Fort Drum civilian employees took on the Family Advocacy Program’s challenge to “Purple Up” and photograph themselves wearing clothing or a ribbon of that color to highlight the annual Domestic Violence Awareness Month campaign in October. (Graphic by Mike Strasser, Fort Drum Garrison Public Affairs)
Fort Drum employees ‘Purple Up’ to support annual Domestic Violence Awareness Month
Fort Drum Garrison Public Affairs
FORT DRUM, N.Y. (Oct. 28, 2020) – The Fort Drum Family Advocacy Program launched the annual Domestic Violence Awareness Month campaign in October with a simple challenge.
Organizations across the garrison were asked to “Purple Up” and photograph themselves wearing clothing or a ribbon of that color.
“Purple is the color of domestic violence awareness because purple is a symbol of peace, courage, survival, honor and the dedication to ending violence,” said Mandy Mason, the Soldier and Family Readiness Division’s Army Substance Abuse Program manager. “It’s an acknowledgement to survivors of domestic violence, and we use this color to raise awareness to end the cycle of violence.”
Each participating organization encouraged another one to “Purple Up,” and Mason said that more than a dozen directorates and agencies – including two from off post – accepted the challenge.
“People are competitive by nature, so when their team is being challenged by another, then they want to step up, participate and pass on the challenge,” she said. “Any chance we can get information and resources out to the community, it is vital to do. If having people wear one color in solidarity brings awareness to even a handful of people, we have done our job in getting the information out.”
Photos from the “Purple Up Challenge” can be viewed at https://www.facebook.com/FTdrumFAP.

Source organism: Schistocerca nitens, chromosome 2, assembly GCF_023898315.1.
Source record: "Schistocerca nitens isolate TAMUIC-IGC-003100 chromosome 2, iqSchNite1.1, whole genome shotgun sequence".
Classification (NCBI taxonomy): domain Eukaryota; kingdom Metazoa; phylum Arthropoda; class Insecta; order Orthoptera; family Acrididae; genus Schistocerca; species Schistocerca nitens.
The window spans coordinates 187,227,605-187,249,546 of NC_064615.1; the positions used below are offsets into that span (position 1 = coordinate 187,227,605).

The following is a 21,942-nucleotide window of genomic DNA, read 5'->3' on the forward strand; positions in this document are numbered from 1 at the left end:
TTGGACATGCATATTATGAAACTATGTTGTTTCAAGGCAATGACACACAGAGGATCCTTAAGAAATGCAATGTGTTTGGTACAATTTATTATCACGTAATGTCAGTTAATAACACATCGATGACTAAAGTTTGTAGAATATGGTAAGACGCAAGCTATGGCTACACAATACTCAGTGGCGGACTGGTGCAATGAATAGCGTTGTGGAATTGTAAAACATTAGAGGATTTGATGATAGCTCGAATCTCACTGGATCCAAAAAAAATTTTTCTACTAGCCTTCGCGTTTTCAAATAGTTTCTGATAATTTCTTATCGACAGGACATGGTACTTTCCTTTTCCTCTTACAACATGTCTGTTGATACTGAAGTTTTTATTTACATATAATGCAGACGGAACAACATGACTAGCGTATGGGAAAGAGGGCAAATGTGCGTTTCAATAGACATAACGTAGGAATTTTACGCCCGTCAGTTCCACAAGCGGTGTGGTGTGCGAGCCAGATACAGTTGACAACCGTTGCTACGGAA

Tom Wojcikowski, FAP educator, said that he hopes the photos draw people to their page, where they can also learn more about the services available to victims of family violence.
“Using a small, fun activity that our agencies could participate in to bring awareness to a heavy topic gets domestic violence information in the hands of people who work with our Soldiers and family members,” he said.
Other campaign activities included an “End the Cycle of Abuse” bicycling event, and “Paint with Your Mate” and “Spooktacular Halloween Cooking” classes.
“During our couples painting and cooking classes, we also talk about communication and healthy relationships,” Mason said. “Both of these events allow couples to get out for a ‘date night’ with no cost to them, allowing them to spend time together and learn a few new relationship tips.”
Mason said that developing these skills work toward preventing future relationship stressors that could result in domestic violence. The classes were so popular that two more dates were scheduled in November, and they are filled to capacity.
Visual displays also kept domestic violence awareness at heavily trafficked areas, such as the Main Post Exchange and inside Clark Hall, where silhouette cutouts of male and female faces represent domestic violence victims. A pledge wall was established at the Soldier and Family Readiness Center and the Family Resource Center to draw attention to the services offered to abuse victims.
“The intent is to also get people to realize that it is everyone’s job to help end domestic violence,” Mason said. “As individuals visited both facilities and signed the pledge, they were acknowledging that they would take a hand in helping victims of domestic violence reach out for help to get out of the abusive relationships.”
Mason said that the Fort Drum FAP program is united to end domestic violence, and that staff is available to support survivors and educate the community. She hopes this message was received during the awareness campaign.
“Like many of our Soldier and Family Readiness Division program areas, it is hard to gauge our success,” she said. “However, we focus on the increased knowledge. If one new person now understands what domestic violence is, what it looks like, what community resources are out there, then the campaign was a success.”
For information on domestic abuse, visit the Soldier and Family Readiness Division at 10250 Fourth Armored Division Drive, or call FAP at (315) 772-6929. The Domestic Violence hotline is available 24/7 at (315) 955-4321.